• Magnesium
  • PVC, usually in the form of wire insulation (source of virtual leaks too)
  • Paints
  • Lead and antimony used in some soft solders and outgassing at higher temperatures[2]
  • Many plastics, namely many plastic tapes (beware especially of the adhesives). Fiberglass composites, e.g. Micarta (G-10) and G-30, should be avoided. Even kapton and teflon are sometimes advised against.[2]
  • Various residues, e.g. flux from soldering and brazing, and lubricants from machining. Thorough cleaning of the parts is important. Getting the outgassable residues from tight crevices can be challenging; a good mechanical design that avoids such features can simplify one's life.

Materials for vacuum use[edit]

Metals[edit]

  • Austenitic stainless steels are the most common choice for high vacuum and ultra-high vacuum systems. Not all alloys are suitable; e.g. the free-machining 303 steel contains sulfur, which tends to outgas. Alloys with good weldability under argon arc welding are usually chosen.
    • 304 stainless steel is a common choice of a stainless steel.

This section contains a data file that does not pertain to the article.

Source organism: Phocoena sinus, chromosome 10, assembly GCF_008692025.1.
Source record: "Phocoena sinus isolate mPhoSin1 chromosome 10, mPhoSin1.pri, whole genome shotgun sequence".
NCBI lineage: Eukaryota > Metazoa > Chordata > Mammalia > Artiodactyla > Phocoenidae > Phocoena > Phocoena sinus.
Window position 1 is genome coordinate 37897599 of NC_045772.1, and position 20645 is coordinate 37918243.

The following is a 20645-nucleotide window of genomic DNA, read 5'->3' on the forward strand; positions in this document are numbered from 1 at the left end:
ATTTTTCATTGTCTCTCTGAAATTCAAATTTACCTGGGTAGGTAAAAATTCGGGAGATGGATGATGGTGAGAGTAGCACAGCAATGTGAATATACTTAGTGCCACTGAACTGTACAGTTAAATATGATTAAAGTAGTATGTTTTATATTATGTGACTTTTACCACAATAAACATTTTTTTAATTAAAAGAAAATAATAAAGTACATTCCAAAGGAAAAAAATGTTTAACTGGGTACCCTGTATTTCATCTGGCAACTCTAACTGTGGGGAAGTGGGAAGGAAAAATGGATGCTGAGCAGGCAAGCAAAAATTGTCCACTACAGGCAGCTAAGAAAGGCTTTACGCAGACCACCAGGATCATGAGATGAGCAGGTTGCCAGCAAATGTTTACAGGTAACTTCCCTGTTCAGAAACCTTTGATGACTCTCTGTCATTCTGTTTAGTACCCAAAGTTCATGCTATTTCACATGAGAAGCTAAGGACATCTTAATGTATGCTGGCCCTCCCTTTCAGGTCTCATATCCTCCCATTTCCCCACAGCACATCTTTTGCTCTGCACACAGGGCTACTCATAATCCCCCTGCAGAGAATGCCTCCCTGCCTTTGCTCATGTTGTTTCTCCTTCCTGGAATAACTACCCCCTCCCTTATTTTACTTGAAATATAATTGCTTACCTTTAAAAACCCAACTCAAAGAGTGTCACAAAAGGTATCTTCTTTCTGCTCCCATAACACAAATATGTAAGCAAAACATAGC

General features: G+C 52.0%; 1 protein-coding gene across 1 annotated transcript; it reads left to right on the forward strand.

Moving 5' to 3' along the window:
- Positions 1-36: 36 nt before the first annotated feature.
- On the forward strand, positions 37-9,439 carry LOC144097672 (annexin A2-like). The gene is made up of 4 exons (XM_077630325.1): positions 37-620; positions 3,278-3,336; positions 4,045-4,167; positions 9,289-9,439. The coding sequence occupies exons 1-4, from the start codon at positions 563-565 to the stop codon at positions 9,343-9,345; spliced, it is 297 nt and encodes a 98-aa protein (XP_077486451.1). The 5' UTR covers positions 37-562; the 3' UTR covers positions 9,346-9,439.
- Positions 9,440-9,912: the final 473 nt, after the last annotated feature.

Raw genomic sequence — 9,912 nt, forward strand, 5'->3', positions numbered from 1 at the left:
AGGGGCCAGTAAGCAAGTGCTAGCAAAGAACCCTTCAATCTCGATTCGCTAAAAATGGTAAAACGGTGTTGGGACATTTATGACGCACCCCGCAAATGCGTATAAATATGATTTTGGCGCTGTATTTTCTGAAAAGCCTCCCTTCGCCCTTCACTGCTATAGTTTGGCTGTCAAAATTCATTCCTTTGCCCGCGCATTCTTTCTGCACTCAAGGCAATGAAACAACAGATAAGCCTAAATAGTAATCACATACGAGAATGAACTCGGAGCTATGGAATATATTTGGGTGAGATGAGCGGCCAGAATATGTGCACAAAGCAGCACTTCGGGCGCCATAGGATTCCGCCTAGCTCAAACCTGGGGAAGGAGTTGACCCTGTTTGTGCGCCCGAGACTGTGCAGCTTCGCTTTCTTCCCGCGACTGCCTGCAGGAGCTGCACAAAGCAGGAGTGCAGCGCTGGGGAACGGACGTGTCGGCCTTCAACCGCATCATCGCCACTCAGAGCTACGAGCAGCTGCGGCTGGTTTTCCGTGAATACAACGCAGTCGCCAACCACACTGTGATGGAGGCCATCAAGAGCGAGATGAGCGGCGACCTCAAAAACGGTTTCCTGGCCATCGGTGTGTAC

• 304L stainless steel, a low-carbon variant of 304 steel, is used for ultra-high vacuum systems.
    • 347 stainless steel does not accept high polish.
    • 321 stainless steel is chosen when low magnetic permeability is needed.
  • Mild steel can be used for moderate vacuums above 10−6 torr. Outgassing can be lowered with suitable (e.g. nickel) plating. It has high permeability to hydrogen and tendency to rust. For use it should be thoroughly outgassed in vacuum.
  • Aluminium and aluminium alloys are another class of frequently used materials. They are well-machinable and have low outgassing, unless the alloys contain higher proportion of zinc. The parts must not be anodized, as the oxide layer traps (and outgases) water vapor. Aluminium and its alloys have low strength at high temperatures, distort when being welded, and the copper-containing ones are poorly weldable. Aluminium wire rings can be used as cheap gaskets in demountable seals. Aluminium has high thermal conductivity, good corrosion resistance, and low solubility of hydrogen. Loss of strength at high temperatures limits its use in bakeable applications, but aluminium is advantageous for large-size systems due to its lower weight and lower cost than stainless steel. Use of aluminium is limited by difficulties in its welding and brazing. It can be used for x-ray windows.[1]